Stephen Wright Photography

First Exhibition

Hello all,

I have been very busy since my last blog post, so this will be a pretty packed entry. Over the past month I have photographed 4 production galleries, photographed at a national gymnastics competition, shot on location and presented my first solo exhibition!


Vanessa Kang on location in Plymouth, UK.


Rambert had a very busy month performing in a number of premieres in various locations. First off after Sadler’s Wells was the Rambert Event staged by Jeannie Steele at Phillips’ Gallery in Berkeley Square, London. This was a beautiful location for the performances to take place in, and hugely popular with all the performances selling out. That being said, with the huge windows surrounding the enclosed space, audiences could watch the performances from the streets. I created galleries of these performances from both these perspectives (internal/external). 


Vanessa Kang, Simone Damberg Würtz, Hannah Rudd and Luke Ahmet performing the Rambert Event at Phillips' gallery London. 


Daniel Davidson, Lucy Balfour and Miguel Altunaga performing in the Rambert Event at Phillips' gallery London. 


In addition to these incredible performances, Rambert headed up north to Edinburgh to revive an old Rambert favourite, Ghost Dances. The work was premiered in 1981, brought back in 1999, and now again in 2016. Ghost Dances, choreographed by Christopher Bruce is an iconic work and instantly recognisable, with the 3 ‘ghosts’ taking to the stage in full body paint and wearing haunting masks. This work will be performed extensively in the new year, and will be at Sadler’s Wells in May.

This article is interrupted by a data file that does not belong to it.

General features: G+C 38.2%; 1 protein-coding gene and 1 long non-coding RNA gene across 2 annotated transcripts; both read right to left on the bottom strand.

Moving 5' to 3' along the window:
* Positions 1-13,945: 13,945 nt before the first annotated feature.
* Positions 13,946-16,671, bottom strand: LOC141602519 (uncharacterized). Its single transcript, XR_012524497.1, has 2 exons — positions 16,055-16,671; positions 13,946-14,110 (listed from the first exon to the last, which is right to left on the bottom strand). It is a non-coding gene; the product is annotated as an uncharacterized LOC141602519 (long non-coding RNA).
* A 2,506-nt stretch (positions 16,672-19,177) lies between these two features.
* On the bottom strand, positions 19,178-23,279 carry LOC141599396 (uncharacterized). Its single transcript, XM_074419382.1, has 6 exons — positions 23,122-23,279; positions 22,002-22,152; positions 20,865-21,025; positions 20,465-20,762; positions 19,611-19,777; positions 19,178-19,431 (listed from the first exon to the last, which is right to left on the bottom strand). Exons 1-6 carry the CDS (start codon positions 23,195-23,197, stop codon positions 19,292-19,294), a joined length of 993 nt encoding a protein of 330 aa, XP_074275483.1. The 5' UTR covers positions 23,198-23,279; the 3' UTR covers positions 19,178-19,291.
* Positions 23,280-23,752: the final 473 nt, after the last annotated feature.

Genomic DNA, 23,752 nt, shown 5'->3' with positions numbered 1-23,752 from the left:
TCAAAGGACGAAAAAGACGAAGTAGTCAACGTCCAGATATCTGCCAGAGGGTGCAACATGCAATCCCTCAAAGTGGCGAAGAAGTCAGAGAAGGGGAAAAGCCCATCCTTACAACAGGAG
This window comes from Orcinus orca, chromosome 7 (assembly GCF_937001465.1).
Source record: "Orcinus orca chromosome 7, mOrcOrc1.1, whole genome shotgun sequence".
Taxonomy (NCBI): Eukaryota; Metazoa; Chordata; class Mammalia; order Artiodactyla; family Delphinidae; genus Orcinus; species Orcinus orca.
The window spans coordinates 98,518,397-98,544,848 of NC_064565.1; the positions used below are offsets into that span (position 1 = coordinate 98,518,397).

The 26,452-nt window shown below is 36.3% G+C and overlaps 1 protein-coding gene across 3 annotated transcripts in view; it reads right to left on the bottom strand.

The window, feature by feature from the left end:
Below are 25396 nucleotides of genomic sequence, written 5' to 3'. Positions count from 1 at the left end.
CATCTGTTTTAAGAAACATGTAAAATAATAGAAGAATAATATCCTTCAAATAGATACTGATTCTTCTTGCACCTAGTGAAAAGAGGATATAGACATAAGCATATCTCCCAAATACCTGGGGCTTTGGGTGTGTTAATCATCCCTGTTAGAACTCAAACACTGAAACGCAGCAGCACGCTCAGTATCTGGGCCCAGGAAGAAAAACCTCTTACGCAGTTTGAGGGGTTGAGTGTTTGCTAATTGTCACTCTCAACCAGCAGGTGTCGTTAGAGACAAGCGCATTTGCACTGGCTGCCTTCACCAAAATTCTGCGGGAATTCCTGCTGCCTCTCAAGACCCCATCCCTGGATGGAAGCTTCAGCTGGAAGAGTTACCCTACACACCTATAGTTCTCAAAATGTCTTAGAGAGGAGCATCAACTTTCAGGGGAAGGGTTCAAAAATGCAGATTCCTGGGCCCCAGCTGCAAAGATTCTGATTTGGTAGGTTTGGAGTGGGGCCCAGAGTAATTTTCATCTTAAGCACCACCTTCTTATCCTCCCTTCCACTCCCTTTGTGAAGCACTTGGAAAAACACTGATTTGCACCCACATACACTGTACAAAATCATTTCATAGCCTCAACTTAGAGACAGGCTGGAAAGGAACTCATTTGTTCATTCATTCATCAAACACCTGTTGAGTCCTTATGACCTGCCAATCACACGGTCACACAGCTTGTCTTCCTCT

Daniel Davidson, Juan Gil and Liam Francis in Christopher Bruce's Ghost Dances, performed by Rambert.


Simone Damberg Würtz and Adam Park in Christopher Bruce's Ghost Dances, performed by Rambert.


After Rambert’s Autumn tour had come to a close, the dancers rushed back into the studio to start work on In the Making. In the Making is a new platform for presenting dance works created by Rambert dancers and other artists at the Rambert HQ on the Southbank. These performances didn’t take on the generic; audience sit, dancers perform, audience leaves format. It was presented as more of a festival, with audiences moving through the building to encounter performances in various spaces and settings. 

Kym Sojourna, Lucy Balfour and Vanessa Kang in Stephen Quildan's work, Allow. Performed as part of In the Making presented by Rambert.

Adam Park and Daniel Davidson in Simone Damberg Würtz's work, Tempus. Performed as part of In the Making presented by Rambert.

Liam Francis and Jacob O'Connell in Carolyn Bolton's, Carbon Copy: Drawing the Circle. Performed as part of In the Making presented by Rambert.

Julie Cunningham performing in her own work, Returning. Performed as part of In the Making presented by Rambert.

Quinta in Miguel Altunaga's work Light Dial. Performed as part of In the Making presented by Rambert.

Juan Gil and Antonia Hewitt in Daniel Davidson's, Doublespeak. Performed as part of In the Making presented by Rambert.